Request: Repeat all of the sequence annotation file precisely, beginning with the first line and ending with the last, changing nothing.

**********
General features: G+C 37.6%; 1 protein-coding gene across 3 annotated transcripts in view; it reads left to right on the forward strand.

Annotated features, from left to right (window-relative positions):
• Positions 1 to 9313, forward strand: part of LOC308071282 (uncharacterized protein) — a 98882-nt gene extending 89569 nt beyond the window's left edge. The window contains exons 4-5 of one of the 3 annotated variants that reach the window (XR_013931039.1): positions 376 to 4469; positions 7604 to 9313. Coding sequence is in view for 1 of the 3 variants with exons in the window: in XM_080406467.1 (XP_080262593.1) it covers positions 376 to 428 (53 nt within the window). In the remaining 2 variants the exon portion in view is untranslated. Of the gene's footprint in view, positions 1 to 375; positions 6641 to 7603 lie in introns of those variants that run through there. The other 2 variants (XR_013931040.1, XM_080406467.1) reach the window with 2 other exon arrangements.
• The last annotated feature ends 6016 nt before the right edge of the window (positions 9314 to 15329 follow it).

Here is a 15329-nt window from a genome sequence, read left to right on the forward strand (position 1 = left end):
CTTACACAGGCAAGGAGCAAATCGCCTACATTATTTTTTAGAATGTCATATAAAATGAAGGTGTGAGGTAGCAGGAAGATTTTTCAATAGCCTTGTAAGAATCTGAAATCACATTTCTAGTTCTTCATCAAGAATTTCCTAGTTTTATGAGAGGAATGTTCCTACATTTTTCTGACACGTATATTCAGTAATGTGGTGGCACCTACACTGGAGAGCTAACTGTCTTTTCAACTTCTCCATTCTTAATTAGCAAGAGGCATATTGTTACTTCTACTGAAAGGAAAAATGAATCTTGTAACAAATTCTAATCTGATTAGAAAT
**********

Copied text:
General features: G+C 37.6%; 1 protein-coding gene across 3 annotated transcripts in view; it reads left to right on the forward strand.

Annotated features, from left to right (window-relative positions):
• Positions 1 to 9313, forward strand: part of LOC308071282 (uncharacterized protein) — a 98882-nt gene extending 89569 nt beyond the window's left edge. The window contains exons 4-5 of one of the 3 annotated variants that reach the window (XR_013931039.1): positions 376 to 4469; positions 7604 to 9313. Coding sequence is in view for 1 of the 3 variants with exons in the window: in XM_080406467.1 (XP_080262593.1) it covers positions 376 to 428 (53 nt within the window). In the remaining 2 variants the exon portion in view is untranslated. Of the gene's footprint in view, positions 1 to 375; positions 6641 to 7603 lie in introns of those variants that run through there. The other 2 variants (XR_013931040.1, XM_080406467.1) reach the window with 2 other exon arrangements.
• The last annotated feature ends 6016 nt before the right edge of the window (positions 9314 to 15329 follow it).

Here is a 15329-nt window from a genome sequence, read left to right on the forward strand (position 1 = left end):
CTTACACAGGCAAGGAGCAAATCGCCTACATTATTTTTTAGAATGTCATATAAAATGAAGGTGTGAGGTAGCAGGAAGATTTTTCAATAGCCTTGTAAGAATCTGAAATCACATTTCTAGTTCTTCATCAAGAATTTCCTAGTTTTATGAGAGGAATGTTCCTACATTTTTCTGACACGTATATTCAGTAATGTGGTGGCACCTACACTGGAGAGCTAACTGTCTTTTCAACTTCTCCATTCTTAATTAGCAAGAGGCATATTGTTACTTCTACTGAAAGGAAAAATGAATCTTGTAACAAATTCTAATCTGATTAGAAAT